Five years ago, at the age of 62, Donna Lee contemplated retirement following successful careers in accounting and community healthcare. Rather than kick up her feet and retire fully, Donna opted to start a new venture that combines her passion for baking with her Indigenous and Scottish roots.
The result is Bannock Queen, a small business affiliated with DirectFood.store, a Digital Technology Supercluster project. Donna operates from her home in the Surrey neighbourhood of Cloverdale. Impressively, she singlehandedly bakes about 1,000 pieces of bannock every time she and her husband take part in a festival or market such as the Hastings Park Farmers’ Market in Vancouver.
“I start baking at about 11 p.m. and keep going until about 7 or 8 a.m., when my husband takes the bannock to the market and sells them from our Bannock Queen stall,” Donna says. “It’s important to me that our baked goods are as fresh as possible.”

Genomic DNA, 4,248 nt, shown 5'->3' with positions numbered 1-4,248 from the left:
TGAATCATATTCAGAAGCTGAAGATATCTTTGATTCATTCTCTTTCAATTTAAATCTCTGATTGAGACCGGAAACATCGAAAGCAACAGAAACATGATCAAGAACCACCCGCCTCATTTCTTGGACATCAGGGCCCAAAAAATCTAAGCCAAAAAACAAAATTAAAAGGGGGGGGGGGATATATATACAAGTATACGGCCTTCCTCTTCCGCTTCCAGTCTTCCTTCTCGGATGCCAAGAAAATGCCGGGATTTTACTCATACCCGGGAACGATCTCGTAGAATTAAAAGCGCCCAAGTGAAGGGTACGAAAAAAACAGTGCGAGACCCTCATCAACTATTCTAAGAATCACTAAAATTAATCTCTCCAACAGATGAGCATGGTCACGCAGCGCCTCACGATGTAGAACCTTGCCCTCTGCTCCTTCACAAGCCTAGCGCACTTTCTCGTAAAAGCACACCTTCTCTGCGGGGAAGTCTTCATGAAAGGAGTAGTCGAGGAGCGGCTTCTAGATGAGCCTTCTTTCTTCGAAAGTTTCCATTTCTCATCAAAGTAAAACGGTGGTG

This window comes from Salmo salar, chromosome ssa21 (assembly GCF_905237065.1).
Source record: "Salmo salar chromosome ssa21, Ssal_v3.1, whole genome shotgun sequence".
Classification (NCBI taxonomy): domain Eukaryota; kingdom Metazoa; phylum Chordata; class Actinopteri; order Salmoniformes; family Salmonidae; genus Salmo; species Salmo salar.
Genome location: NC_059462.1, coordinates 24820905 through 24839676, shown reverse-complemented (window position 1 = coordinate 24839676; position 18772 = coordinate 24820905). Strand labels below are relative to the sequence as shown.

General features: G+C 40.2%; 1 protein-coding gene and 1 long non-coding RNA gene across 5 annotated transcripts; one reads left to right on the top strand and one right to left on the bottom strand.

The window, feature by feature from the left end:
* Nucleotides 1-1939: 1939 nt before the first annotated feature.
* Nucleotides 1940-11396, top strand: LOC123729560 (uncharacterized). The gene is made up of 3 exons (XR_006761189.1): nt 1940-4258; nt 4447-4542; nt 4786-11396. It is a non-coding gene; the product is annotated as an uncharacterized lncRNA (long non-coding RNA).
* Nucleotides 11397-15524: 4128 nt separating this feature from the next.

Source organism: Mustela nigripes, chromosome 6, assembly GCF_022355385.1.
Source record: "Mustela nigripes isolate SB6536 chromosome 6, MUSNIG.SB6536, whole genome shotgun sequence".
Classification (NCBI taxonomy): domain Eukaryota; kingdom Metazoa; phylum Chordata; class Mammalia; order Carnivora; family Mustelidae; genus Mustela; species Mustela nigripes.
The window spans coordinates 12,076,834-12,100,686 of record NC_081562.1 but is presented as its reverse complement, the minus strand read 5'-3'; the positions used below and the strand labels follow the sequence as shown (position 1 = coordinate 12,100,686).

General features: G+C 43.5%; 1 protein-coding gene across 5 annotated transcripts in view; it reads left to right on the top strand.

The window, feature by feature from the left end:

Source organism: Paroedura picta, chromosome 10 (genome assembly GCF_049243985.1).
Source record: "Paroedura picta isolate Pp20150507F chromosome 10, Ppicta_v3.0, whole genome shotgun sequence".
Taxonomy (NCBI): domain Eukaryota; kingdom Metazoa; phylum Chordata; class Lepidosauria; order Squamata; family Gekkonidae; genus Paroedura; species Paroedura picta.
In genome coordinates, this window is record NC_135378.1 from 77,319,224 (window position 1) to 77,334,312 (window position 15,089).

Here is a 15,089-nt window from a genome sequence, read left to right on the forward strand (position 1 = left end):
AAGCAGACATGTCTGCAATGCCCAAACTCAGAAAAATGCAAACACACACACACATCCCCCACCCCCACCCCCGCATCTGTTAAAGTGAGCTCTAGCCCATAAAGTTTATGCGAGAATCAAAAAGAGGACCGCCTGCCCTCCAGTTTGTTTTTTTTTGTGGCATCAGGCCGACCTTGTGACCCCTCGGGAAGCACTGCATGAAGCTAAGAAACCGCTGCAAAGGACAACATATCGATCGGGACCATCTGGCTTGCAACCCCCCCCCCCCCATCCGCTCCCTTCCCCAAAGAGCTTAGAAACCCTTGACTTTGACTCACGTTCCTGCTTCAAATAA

Donna is proud of her original bannock recipe, which is free of sugar, dairy and yeast. In response to customer requests, the health-conscious baker has also come up with a gluten-free version and most of her creations are vegan. Her other tasty concoctions include bannock flat bread, strawberry jam and blueberry jam puffs.
Around the time she started her business, Donna explored her family history and discovered she had Irish, English and Scottish blood in addition to Indigenous ancestry dating back more than 200 years. Her Métis heritage began when a distant great-grandfather of Irish descent married a distant great-grandmother with Scottish and Cree roots. Together, they raised 15 children in Manitoba and learned to speak Cree and Ojibwe.
Donna and her husband share her family history with customers who want to learn more about the Bannock Queen and the story behind bannock. Scottish explorers and traders brought the bread to Canada in the 1700s, where Indigenous peoples in the west adopted and modified the recipe over the years.
While most of her sales are from markets, Donna is grateful for the online orders she receives regularly through DirectFood.store, a farm-to-table initiative based in Abbotsford involving partners such as Wisebox, i-Open Technologies and Novex Delivery Solutions.
Learn more about the DirectFood.store project here.